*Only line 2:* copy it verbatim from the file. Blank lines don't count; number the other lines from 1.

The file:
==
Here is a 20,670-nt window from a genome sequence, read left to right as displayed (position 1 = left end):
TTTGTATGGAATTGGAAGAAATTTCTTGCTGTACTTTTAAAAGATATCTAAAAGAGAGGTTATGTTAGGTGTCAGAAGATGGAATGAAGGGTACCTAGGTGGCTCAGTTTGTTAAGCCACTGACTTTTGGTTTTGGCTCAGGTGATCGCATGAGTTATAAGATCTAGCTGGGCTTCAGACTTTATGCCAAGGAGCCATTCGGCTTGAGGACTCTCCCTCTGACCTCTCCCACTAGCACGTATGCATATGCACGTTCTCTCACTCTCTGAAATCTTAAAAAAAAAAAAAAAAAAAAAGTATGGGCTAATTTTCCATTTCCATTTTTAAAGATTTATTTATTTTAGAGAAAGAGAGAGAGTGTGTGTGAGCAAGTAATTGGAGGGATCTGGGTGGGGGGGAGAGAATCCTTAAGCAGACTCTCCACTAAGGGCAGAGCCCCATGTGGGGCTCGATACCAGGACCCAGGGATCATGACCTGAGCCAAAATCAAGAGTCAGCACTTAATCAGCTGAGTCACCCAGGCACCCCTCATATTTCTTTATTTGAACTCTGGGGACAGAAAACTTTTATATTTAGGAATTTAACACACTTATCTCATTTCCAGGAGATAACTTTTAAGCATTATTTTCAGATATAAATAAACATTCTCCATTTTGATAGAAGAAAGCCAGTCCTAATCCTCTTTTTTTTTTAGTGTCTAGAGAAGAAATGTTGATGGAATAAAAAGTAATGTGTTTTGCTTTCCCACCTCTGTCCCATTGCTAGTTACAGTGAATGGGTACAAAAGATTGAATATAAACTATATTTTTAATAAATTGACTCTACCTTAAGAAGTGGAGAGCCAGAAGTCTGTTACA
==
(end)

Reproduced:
TTTGTATGGAATTGGAAGAAATTTCTTGCTGTACTTTTAAAAGATATCTAAAAGAGAGGTTATGTTAGGTGTCAGAAGATGGAATGAAGGGTACCTAGGTGGCTCAGTTTGTTAAGCCACTGACTTTTGGTTTTGGCTCAGGTGATCGCATGAGTTATAAGATCTAGCTGGGCTTCAGACTTTATGCCAAGGAGCCATTCGGCTTGAGGACTCTCCCTCTGACCTCTCCCACTAGCACGTATGCATATGCACGTTCTCTCACTCTCTGAAATCTTAAAAAAAAAAAAAAAAAAAAAGTATGGGCTAATTTTCCATTTCCATTTTTAAAGATTTATTTATTTTAGAGAAAGAGAGAGAGTGTGTGTGAGCAAGTAATTGGAGGGATCTGGGTGGGGGGGAGAGAATCCTTAAGCAGACTCTCCACTAAGGGCAGAGCCCCATGTGGGGCTCGATACCAGGACCCAGGGATCATGACCTGAGCCAAAATCAAGAGTCAGCACTTAATCAGCTGAGTCACCCAGGCACCCCTCATATTTCTTTATTTGAACTCTGGGGACAGAAAACTTTTATATTTAGGAATTTAACACACTTATCTCATTTCCAGGAGATAACTTTTAAGCATTATTTTCAGATATAAATAAACATTCTCCATTTTGATAGAAGAAAGCCAGTCCTAATCCTCTTTTTTTTTTAGTGTCTAGAGAAGAAATGTTGATGGAATAAAAAGTAATGTGTTTTGCTTTCCCACCTCTGTCCCATTGCTAGTTACAGTGAATGGGTACAAAAGATTGAATATAAACTATATTTTTAATAAATTGACTCTACCTTAAGAAGTGGAGAGCCAGAAGTCTGTTACA